In film history John Huston is what’s known as a giant, enduring as one of the more recognizable names to have flourished behind the camera during Hollywood’s studio era. He was also one of the few classical directors to undergo a second creative wind throughout the wild New Hollywood ‘70s and even survived that period’s collapse to guide a few diverse productions into the age of the Spielbergian blockbuster.
The length and range of Huston’s career makes it especially worthwhile for exploration on a film-by-film basis, even as (and partly because) he shoulders a reputation as one of the more inconsistent figures to have spanned decades in a profession not known for fostering longevity. Qualitatively all over the place, Huston’s films, whether great, good, average, subpar, bad or even confounding, are never without interest, and tackling them chronologically offers a bounty of rewards.
Huston came to his first directing job with experience as a Hollywood scriptwriter under his belt, scoring the opportunity to helm The Maltese Falcon in a deal struck with Warner Brothers directly related to the success of his screenplays. Part of the agreement was Huston’s right to choose his first project, and his decision was in favor of a now iconic but then fairly non-prestigious (if very popular) detective novel by Dashiell Hammett.
Today, Huston’s 1941 debut is reliably ranked as one of the greatest achievements in Hollywood’s heyday, but it’s necessary to point out that his The Maltese Falcon was the third time the novel had been adapted for the screen. The first was an equally close adaptation under the same name in 1931 and the second was a much looser comedic approach from five years later that starred Betty Davis and adjusted the title to Satan Met a Lady.
The meager budget and relative studio indifference over Huston’s desire to direct have surely helped to magnify the legend of its immediate success and to a degree that the original often garners kneejerk dismissals. This is unfortunate, for the Roy Del Ruth-directed version is nearly the equal of (and is in one aspect superior to) the third; as a Pre-Code film (meaning it was made in the brief period after the advancement of sound and prior to the Motion Picture Production Code content crackdown) the ‘31 possesses a sleazy veneer missing in Huston’s treatment.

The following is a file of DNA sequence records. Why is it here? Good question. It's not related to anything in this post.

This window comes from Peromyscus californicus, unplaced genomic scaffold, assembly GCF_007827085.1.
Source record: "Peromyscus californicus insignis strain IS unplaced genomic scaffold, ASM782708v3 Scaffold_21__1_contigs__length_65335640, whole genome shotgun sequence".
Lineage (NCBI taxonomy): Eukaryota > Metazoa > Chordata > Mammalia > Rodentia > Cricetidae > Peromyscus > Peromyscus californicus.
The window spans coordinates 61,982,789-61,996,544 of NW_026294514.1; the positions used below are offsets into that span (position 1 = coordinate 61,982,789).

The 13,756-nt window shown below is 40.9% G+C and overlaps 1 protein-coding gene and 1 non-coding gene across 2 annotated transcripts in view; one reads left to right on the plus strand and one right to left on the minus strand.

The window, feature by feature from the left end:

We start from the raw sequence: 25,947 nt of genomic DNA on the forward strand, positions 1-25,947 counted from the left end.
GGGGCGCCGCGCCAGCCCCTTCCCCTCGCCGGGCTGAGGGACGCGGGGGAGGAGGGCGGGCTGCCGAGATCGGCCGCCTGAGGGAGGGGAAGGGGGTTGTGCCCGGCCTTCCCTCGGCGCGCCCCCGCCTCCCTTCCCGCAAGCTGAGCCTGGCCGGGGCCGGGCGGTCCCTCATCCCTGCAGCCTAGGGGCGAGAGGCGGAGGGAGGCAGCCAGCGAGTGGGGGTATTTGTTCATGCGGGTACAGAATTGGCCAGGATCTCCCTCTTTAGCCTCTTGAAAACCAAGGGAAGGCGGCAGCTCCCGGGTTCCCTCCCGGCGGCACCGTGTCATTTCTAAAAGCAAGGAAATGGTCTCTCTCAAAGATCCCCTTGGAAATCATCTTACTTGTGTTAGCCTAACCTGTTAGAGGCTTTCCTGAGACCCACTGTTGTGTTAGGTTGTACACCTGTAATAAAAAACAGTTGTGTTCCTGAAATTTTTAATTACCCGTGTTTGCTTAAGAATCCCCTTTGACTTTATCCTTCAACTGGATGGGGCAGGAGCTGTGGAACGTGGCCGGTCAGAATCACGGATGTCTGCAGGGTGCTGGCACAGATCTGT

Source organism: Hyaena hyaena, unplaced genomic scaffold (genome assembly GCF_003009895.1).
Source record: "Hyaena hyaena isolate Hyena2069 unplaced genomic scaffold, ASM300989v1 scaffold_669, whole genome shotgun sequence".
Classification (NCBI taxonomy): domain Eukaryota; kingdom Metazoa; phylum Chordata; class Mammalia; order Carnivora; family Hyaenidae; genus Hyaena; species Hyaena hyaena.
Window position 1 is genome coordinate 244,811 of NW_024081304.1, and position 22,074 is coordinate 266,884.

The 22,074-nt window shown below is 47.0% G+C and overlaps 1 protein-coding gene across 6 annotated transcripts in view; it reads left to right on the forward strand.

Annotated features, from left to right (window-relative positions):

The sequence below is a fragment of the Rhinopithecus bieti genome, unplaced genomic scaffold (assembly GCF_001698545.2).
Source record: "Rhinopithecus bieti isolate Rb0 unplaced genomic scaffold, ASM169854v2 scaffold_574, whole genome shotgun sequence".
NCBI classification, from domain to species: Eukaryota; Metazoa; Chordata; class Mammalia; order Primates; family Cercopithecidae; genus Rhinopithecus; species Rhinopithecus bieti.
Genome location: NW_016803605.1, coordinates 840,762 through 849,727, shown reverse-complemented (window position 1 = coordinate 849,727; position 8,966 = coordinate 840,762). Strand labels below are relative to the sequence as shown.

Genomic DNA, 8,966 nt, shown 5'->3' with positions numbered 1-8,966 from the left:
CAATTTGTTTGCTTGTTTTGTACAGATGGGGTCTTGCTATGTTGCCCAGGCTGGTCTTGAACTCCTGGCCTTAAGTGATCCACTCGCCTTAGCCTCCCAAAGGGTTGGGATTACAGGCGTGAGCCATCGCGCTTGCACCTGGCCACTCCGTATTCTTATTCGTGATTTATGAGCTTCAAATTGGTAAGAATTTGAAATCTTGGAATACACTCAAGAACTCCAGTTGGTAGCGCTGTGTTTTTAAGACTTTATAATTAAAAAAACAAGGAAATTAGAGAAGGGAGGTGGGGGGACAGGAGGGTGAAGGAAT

Coming off his breakthrough role in Raoul Walsh’s Huston-written High Sierra, Humphrey Bogart embodies Sam Spade as individualist antihero; in the Del Ruth, Ricardo Cortez plays him as borderline lecherous. Bogart’s unconventional and now archetypal Spade ultimately follows a personal code, but the moral compass of Cortez’s performance seems to be constantly pointing towards his zipper, at least until the plot sufficiently thickens.
Sexual content of all kinds courses through the ’31’s veins, though Huston’s faithfulness to Hammett retains Spade’s affair with the wife of his partner Miles Archer. But even as both versions hem so close to Hammett’s novel that the dialogue is occasionally identical, Del Ruth gets the job done in 80 minutes, 21 shorter than Huston.
There are also major differences, and the extra time complicates narrative matters, but unlike other classics of the detective genre the ‘41 isn’t convoluted (given its stature as an early talkie, the original is quite straightforward). The added length also plays to the latter film’s greatest strength, specifically the acting, which stretches out and deepens in Huston’s lively yet cautious visual scheme.
Even if made on the cheap, the ’41 surely has production value on its side, though it’s not automatically a better directed film than its predecessor, and if fairly rated as a masterpiece Huston’s debut isn’t perfect; in fact, directly after the opening credits a block of introductory text emerges, its function later rendered largely redundant by a simple exchange of dialogue.
As said, Huston manages some fine performances, amongst them the avaricious girth of Sydney Greenstreet’s “Fat Man” Kasper Gutman (played in the Del Ruth by the non-obese but excellently named Dudley Digges), the menacing eyes of Elijah Cook’s “gunsel” Wilmer Cook (first embodied by Dwight Frye, best known as Renfield in Tod Browning’s Dracula) and even the carefully shaded flamboyance of Peter Lorre’s Joel Cairo (also supplied with homosexual undertones in the ’31 by Otto Matieson). He also directed his father Walter Huston in an uncredited though key part.
In the midst of all this is the largely underwhelming part of Brigid O’Shaughnessy. Mary Astor’s character frankly pales next to the conniving sexiness Bebe Daniels brings to the ’31, her verve in that version dancing a tango with Cortez’s womanizing ways and nicely filling out the Pre-Code atmosphere (like in Huston’s follow-up, Wilmer and Gutman are in a nuanced gay relationship), but Astor’s role is effectively sizzle-less.
Instead she resonates as a rather bland woman who’s in deep trouble and lies a lot, and it’s always been kinda tough for this writer to comprehend Bogie’s deep feelings for her; she doesn’t damage the film as much as just lessen it a bit and by extension weakens its status as the first major film noir. Huston certainly imbues his The Maltese Falcon with elements of darkness, but it’s better classified as a detective story of the hard-boiled variety, which is not necessarily the same as noir. Obviously others will disagree over Astor and the noir appellation.
The Maltese Falcon did present a hard act to follow for its director, which leads us nicely to Part 2…